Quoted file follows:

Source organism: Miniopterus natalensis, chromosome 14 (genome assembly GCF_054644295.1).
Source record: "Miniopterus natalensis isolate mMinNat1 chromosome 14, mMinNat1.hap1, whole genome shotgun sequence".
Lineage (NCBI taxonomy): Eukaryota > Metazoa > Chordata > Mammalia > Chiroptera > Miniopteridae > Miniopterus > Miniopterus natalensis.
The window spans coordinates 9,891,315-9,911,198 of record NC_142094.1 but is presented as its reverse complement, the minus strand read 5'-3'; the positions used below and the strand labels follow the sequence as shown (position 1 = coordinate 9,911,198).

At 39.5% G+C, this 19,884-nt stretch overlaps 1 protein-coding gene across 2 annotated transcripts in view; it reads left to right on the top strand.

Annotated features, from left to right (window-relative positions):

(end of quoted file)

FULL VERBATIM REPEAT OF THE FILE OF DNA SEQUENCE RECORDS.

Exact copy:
Source organism: Miniopterus natalensis, chromosome 14 (genome assembly GCF_054644295.1).
Source record: "Miniopterus natalensis isolate mMinNat1 chromosome 14, mMinNat1.hap1, whole genome shotgun sequence".
Lineage (NCBI taxonomy): Eukaryota > Metazoa > Chordata > Mammalia > Chiroptera > Miniopteridae > Miniopterus > Miniopterus natalensis.
The window spans coordinates 9,891,315-9,911,198 of record NC_142094.1 but is presented as its reverse complement, the minus strand read 5'-3'; the positions used below and the strand labels follow the sequence as shown (position 1 = coordinate 9,911,198).

At 39.5% G+C, this 19,884-nt stretch overlaps 1 protein-coding gene across 2 annotated transcripts in view; it reads left to right on the top strand.

Annotated features, from left to right (window-relative positions):